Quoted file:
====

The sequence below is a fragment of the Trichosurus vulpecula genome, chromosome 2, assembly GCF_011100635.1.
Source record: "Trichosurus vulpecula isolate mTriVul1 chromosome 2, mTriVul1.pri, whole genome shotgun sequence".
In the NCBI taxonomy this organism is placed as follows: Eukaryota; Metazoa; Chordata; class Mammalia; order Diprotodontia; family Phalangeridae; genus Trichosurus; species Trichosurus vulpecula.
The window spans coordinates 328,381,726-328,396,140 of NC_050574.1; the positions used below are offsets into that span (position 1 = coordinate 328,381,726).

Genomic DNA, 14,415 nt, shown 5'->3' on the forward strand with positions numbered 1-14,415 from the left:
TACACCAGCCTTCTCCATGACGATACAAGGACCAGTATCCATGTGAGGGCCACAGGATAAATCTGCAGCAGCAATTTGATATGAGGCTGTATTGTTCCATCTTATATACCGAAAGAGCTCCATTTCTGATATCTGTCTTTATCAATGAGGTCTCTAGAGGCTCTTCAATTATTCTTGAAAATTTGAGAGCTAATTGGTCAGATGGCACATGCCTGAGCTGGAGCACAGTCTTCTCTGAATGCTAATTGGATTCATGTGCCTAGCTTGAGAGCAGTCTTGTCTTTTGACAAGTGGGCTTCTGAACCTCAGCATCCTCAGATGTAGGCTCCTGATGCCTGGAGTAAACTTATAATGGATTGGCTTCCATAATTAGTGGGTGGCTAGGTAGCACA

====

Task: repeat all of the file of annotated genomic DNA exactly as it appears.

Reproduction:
The sequence below is a fragment of the Trichosurus vulpecula genome, chromosome 2, assembly GCF_011100635.1.
Source record: "Trichosurus vulpecula isolate mTriVul1 chromosome 2, mTriVul1.pri, whole genome shotgun sequence".
In the NCBI taxonomy this organism is placed as follows: Eukaryota; Metazoa; Chordata; class Mammalia; order Diprotodontia; family Phalangeridae; genus Trichosurus; species Trichosurus vulpecula.
The window spans coordinates 328,381,726-328,396,140 of NC_050574.1; the positions used below are offsets into that span (position 1 = coordinate 328,381,726).

Genomic DNA, 14,415 nt, shown 5'->3' on the forward strand with positions numbered 1-14,415 from the left:
TACACCAGCCTTCTCCATGACGATACAAGGACCAGTATCCATGTGAGGGCCACAGGATAAATCTGCAGCAGCAATTTGATATGAGGCTGTATTGTTCCATCTTATATACCGAAAGAGCTCCATTTCTGATATCTGTCTTTATCAATGAGGTCTCTAGAGGCTCTTCAATTATTCTTGAAAATTTGAGAGCTAATTGGTCAGATGGCACATGCCTGAGCTGGAGCACAGTCTTCTCTGAATGCTAATTGGATTCATGTGCCTAGCTTGAGAGCAGTCTTGTCTTTTGACAAGTGGGCTTCTGAACCTCAGCATCCTCAGATGTAGGCTCCTGATGCCTGGAGTAAACTTATAATGGATTGGCTTCCATAATTAGTGGGTGGCTAGGTAGCACA